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Tyre expert opinion
The damage analysis of (air) tires is a focal point of my work. Through my leading position in the development department of a major tyre manufacturer and more than 30 years as a sworn expert for tyre damage, I have built up a wealth of experience.
Many courts entrust me with the preparation of expert opinions.
I also analyse wheel and chassis damage as a consultant and expert for industrial and private clients.
In the event of disputes between suppliers and vehicle manufacturers, I have also carried out investigations in order to reach an out-of-court agreement on the settlement of damage claims and recalls.
The following is a short overview of the test methods I frequently use.
Visual inspection of the tyre, rim and valve
The first step is the visual inspection of the tyre, rim and valve. In many cases, this already provides an indication of the cause of the damage, which must then be validated by further investigations.
Occasionally, driving tests are necessary to determine certain properties. For example, truck tyres were driven under high thermal stress until they burst.
For this purpose, a wheel of a converted vehicle was permanently braked so that high temperatures occurred in the tyre foot. The tire was equipped with several temperature sensors and the process up to the explosion of the tire was measured. In this way, for example, the thermal bead strength could also be determined, which provided important information for operation with high braking power. The wireless data transmission including the sensor technology was developed by us. The reliable fixation of the temperature sensors in the tire was a challenge.
I use the following test tracks for driving tests
- ADAC test area Kempten
- Airport Giengen
- Airport Leipheim
- Porsche Test Site NARDO (Italy)
- Testing station of the Bundeswehr E 41 in Trier
The cutting of tyres and the creation of a section of tyre is a proven method of assessing the design of a tyre and possible belt edge solutions. For this purpose, the tyre is cut with a saw. The geometric structure of the tyre is thus recognisable and possible solutions between the layers are easily recognisable. By measuring the hardness in the cross-section, it is also possible to draw conclusions about the degree of cross-linking.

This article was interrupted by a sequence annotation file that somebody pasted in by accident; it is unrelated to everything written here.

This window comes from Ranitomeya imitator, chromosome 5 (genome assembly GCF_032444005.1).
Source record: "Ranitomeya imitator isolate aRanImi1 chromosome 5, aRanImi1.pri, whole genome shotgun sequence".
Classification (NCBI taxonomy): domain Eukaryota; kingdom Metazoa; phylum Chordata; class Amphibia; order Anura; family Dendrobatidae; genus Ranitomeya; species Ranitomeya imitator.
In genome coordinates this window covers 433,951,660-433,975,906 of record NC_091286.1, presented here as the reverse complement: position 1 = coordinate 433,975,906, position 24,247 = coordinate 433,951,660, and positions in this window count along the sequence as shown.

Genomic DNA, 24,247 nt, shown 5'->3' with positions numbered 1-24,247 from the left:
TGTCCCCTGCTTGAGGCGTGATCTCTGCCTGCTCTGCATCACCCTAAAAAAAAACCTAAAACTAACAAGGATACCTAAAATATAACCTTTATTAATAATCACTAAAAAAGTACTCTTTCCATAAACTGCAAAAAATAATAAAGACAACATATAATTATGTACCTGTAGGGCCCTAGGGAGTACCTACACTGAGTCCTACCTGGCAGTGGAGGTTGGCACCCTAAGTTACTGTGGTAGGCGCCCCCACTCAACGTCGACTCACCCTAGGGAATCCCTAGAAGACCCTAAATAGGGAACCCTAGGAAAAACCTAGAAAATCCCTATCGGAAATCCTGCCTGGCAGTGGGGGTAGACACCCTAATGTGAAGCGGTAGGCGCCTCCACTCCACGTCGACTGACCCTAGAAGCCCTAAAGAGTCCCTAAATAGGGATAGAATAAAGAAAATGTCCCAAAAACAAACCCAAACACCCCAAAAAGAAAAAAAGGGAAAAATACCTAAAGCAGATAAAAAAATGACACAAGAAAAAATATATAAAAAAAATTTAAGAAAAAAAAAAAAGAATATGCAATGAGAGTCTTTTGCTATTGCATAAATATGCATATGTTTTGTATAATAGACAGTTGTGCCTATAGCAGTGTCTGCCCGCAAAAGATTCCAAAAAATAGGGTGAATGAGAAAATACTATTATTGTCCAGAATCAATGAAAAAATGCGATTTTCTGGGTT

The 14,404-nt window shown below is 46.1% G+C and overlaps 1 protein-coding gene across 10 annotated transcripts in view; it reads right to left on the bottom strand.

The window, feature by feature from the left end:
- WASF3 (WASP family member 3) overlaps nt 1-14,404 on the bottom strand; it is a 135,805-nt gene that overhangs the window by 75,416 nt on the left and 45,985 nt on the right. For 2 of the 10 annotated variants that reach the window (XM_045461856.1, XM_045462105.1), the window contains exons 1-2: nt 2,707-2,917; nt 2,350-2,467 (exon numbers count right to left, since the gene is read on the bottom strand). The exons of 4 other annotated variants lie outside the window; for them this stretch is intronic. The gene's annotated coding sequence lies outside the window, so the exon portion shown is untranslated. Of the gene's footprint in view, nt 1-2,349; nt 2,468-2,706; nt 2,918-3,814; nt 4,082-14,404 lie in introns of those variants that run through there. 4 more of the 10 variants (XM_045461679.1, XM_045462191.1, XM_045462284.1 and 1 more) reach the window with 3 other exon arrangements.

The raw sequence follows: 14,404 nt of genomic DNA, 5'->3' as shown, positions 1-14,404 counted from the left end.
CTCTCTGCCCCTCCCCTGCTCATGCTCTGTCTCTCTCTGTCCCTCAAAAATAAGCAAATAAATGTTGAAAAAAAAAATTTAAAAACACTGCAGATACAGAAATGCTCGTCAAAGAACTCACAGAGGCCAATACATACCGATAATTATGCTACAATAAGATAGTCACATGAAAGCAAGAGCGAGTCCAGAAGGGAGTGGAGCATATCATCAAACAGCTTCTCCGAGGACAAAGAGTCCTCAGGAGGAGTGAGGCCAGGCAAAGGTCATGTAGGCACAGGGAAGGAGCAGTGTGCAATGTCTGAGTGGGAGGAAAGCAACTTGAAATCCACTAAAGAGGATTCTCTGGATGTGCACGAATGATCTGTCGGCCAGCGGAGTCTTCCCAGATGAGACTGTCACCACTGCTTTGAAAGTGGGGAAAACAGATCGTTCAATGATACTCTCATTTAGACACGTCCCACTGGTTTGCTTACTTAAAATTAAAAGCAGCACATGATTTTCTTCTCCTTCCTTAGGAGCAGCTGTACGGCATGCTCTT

X-ray examination is the best way to detect damage to the steel reinforcement, e.g. in the bead cable or in the tire cord. A remote-controlled handling system in front of an X-ray tube makes it possible to inspect the tire with little effort. In this way, damage to the bead cable, for example, or broken cords can be easily detected.
A scanning electron microscope is available for questions of adhesion to interfaces, material changes and ageing. This allows special questions to be investigated.
Scanning electron microscopy
SEM (scanning electron microscopy) can be used to investigate the adhesion of rubber to the surface of steel cord. For this purpose, the parts to be examined must be vaporized with gold. However, the method is very complex and accordingly expensive.
I therefore only use it very rarely.
Using the light microscope, surfaces and fracture patterns can be analyzed and in many cases fatigue and violent fractures can be distinguished. The microscope can also be used to examine questions of adhesion of rubber and cord relatively easily.
Optical microscopy is relatively simple and inexpensive to apply and is used on almost every tire.
In shearography, the tyre is subjected to two pressure conditions with the aid of a vacuum chamber and the inner surface of the tyre is illuminated with laser light. The pressure difference between the two conditions causes the surface to bend (“dent”) as a result of the enclosed air. The optical superposition of the images of both pressure states leads to interference lines at the “dents”, which allow indications of separations between the rubber layers. In this way, separations in the tire structure can be detected at a very early stage.
The prerequisite, however, is that the air inclusion is completely enclosed by material, which is often no longer the case with destroyed tires.
Shearography is used in tire production to evaluate carcasses for retreading. However, I often use this method for damage analysis because it is relatively simple and inexpensive to use.
In order to assess objective material characteristics, test specimens can be prepared from the tyre and then the stress-strain characteristics can be determined on tensile testing machines. These tests can also be carried out at elevated temperatures to detect the loss of adhesion.
The ageing of the steel cord rubber adhesion is to be quantified in this way.
Tyre calculation with the finite element method
A calculation of pneumatic tires with the help of the finite element method is possible today and is also carried out by me occasionally in the context of expert opinions. However, the effort is considerable and the correlation to reality has to be proven very carefully.
For development purposes or trend studies, however, the computational analysis of pneumatic tires can be very helpful.